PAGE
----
Strengthening Local Food Systems

First milk delivery from Maola Dairy. Pictured from left to right: Andrew Platt, Rappahannock County Food Pantry; Cindi Carter and Tom Baccei, Fauquier Community Food Bank; Matt Coyle, PEC; Sharon Ames, FCFB; Kenny Smith, Cool Lawn Farm. Photo by Marco Sánchez

Early one May morning, a Maola Dairy delivery truck took an unusual turn through the gates and into the parking lot of the Fauquier Community Food Bank. Nearby, Director Sharon Ames’ excitement was palpable as she jumped up and down, hands clapping, smile as wide as the gates swung open that day. Since the coronavirus pandemic, Ames said the food bank has had to turn away families in search of milk more often than they’ve been able to provide it.

Food bank staffer Cyndi Carter shared Ames’ enthusiasm. “Today, I’m excited for the clients. I’m excited to see their faces when we tell them we’re gonna have milk for them. At the end of the day, you know you’ve done something good.” That’s exactly what The Piedmont Environmental Council was trying to do when we hatched a plan to match up unsellable local milk with the people who needed it most.

Because of the coronavirus pandemic, school nutrition programs have been shut down for months, leaving local dairy farmers with nowhere to sell their milk and more than 25 percent of northern Piedmont schoolchildren, who relied on school for two and sometimes three healthy meals a day, now needing to be fed at home. And a lot of folks have lost jobs and wages. Not surprisingly, food banks all over the region have experienced big increases in the demand for—and shortages of—fresh produce, meat, meals, and milk.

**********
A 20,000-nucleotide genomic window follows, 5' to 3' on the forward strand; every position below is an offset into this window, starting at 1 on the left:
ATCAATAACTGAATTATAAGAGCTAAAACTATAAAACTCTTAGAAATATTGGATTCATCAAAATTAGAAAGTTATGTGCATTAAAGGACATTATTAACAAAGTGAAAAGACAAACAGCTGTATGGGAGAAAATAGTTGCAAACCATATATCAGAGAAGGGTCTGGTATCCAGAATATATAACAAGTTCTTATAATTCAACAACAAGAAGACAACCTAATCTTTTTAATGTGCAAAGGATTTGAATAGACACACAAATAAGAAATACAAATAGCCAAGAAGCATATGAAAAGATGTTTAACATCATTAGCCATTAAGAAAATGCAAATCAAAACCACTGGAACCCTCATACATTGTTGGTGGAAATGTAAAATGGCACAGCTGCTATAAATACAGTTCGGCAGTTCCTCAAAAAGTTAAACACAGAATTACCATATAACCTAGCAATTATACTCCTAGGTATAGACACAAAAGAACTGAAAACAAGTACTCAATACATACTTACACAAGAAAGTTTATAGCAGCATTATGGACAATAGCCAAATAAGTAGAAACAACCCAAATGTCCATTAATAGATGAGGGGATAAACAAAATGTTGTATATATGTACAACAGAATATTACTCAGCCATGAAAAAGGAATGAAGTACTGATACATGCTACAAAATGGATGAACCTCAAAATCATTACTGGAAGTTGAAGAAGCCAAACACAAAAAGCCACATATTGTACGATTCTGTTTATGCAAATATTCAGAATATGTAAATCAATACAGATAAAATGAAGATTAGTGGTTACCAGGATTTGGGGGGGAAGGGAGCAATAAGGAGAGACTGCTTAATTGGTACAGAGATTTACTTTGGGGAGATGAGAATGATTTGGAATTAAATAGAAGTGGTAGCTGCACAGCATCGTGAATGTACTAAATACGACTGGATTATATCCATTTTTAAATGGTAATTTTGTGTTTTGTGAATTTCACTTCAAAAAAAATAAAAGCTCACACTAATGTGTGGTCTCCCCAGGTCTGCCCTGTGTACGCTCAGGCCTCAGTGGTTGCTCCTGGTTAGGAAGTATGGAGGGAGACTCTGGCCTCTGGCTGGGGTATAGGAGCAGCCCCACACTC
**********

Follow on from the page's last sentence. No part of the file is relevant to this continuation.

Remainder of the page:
“Part of PEC’s core mission is protecting working farms, and we’ve been additionally focused on local food systems for the past 15 years. We saw an opportunity that PEC was uniquely able to take on—raise philanthropic support to buy milk from local farmers and donate it to our local food pantries,” said Matt Coyle, PEC’s Buy Fresh Buy Local coordinator.

Most family farms in Fauquier County and the surrounding region send their milk to be processed by the Maryland and Virginia Milk Producers Cooperative Association and distributed under the Co-op’s Maola brand. PEC’s long-time conservation partner, Ken Smith, a fourth-generation dairy farmer at Cool Lawn Farm in Remington, asked the cooperative to adjust some of its processing, delivery and staffing operations to make the shift from schools to food pantries. Meanwhile, our conversations with the Fauquier Community Food Bank and with Rappahannock Food Pantry suggested the need was about 250 gallons of milk a week. We set a $10,000 goal for roughly 250 gallons of milk for about 10 weeks.

PATH Foundation enthusiastically provided a $5,000 challenge grant to inspire support among other potential donors. “Before we knew it, we’d surpassed our goal of $10,000. And on Thursday, May 21, Maola delivered the first 140 gallons to Fauquier Community Food Bank and 60 gallons to Rappahanock Food Pantry,” Coyle said.